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  • You should set off as early as 5 am to avoid the unmerciful heat. If you want, you can also delay your return until evening. Just finish your hike by headlamp.
  • Remember to cool off in the creek. Don’t skip that part. You’ll find that as your clothes dry, the air can flow more freely through your body, and it will help keep you cool.
  • Carry lots of water if you plan to hike the Bright Angel Trail. Prepare at least five to six liters of water to be safe. That should be enough for a round trip.
  • Pace yourself on the ascent. Non-stop climbing isn’t ideal, unless of course if your plan is to drop dead.
  • Equip yourself with a good gear. Make sure your pair of hiking shoes are reliable because this is one of the most dangerous hikes in the world!
  • Pack some food, trail snacks, electrolyte replacement drink, and energy bars.

Additional Note: The Bright Angel Trail will ascend 4,400 feet over 9.5 miles. You will be climbing from 2,400 feet to 6,800 feet, and the altitude will most definitely affect hikers who are not acclimated. Hike at your own risk, and remember to practice caution throughout the whole journey.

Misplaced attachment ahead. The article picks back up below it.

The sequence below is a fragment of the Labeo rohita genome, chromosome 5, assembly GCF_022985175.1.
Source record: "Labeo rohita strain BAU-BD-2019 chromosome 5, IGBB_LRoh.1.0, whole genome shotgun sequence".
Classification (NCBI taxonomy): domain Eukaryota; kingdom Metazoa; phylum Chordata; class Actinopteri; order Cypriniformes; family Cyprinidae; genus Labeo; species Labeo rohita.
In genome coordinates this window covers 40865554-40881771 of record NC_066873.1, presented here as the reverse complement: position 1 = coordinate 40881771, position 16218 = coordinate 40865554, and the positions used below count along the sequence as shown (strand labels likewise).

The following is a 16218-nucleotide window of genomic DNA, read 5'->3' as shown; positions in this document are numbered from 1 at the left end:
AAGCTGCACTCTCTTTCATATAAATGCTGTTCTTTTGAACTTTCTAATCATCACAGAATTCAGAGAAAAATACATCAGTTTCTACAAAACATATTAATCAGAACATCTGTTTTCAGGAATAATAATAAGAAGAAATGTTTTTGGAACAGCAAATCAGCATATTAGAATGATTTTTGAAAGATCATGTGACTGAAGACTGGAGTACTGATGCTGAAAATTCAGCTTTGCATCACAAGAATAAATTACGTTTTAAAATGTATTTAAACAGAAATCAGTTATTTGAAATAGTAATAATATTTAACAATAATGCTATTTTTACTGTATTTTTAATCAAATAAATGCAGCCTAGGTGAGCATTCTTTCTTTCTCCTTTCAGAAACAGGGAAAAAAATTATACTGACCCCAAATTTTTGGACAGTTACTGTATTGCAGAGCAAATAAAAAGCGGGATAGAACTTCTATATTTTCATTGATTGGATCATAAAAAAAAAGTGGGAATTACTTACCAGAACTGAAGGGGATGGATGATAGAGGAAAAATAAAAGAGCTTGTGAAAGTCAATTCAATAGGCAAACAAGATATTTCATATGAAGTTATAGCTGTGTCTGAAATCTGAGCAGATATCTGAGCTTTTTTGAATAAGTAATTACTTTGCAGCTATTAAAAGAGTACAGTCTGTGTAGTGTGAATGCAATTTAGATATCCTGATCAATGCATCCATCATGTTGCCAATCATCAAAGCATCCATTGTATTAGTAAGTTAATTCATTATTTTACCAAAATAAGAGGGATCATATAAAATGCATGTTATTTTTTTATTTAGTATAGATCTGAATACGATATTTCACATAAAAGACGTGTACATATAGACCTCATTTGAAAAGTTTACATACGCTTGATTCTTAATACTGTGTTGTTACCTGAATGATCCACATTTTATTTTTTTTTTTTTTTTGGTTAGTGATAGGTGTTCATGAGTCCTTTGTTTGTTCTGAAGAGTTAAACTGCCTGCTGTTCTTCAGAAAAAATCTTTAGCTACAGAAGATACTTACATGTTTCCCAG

Take A Look At These Photo Inspirations at the Bright Angel Trail

Flaunt your flawless body and active moves with the beautiful rock backdrop!

Bright Angel Trail Pose Arizona

Source: Instagram

Or you can also let people know how to live life on edge… literally!

Bright Angel Trail Edge AZ

Source: Instagram

If you prefer a traditional photo, how about a “I’ll lead the way” pose?

Bright Angel Trailhead Arizona Hikes

Source: Instagram

General Information: Bright Angel Trail

Difficulty Level: Strenuous/Difficult
Distance: 15.3 km out and back
Elevation Change: 6,800 feet or 2,072 m

Location: Grand Canyon National Park (65 miles northwest of Flagstaff, Arizona)


  • No pets are allowed on this trail.
  • You can camp below the rim, but it requires backcountry camping permits and additional fees. For more details, you may check out their website.

Website: https://www.nps.gov/grca/index.htm


After this strenuous hike, don’t you think spending the day in a natural water park sounds like the next great plan?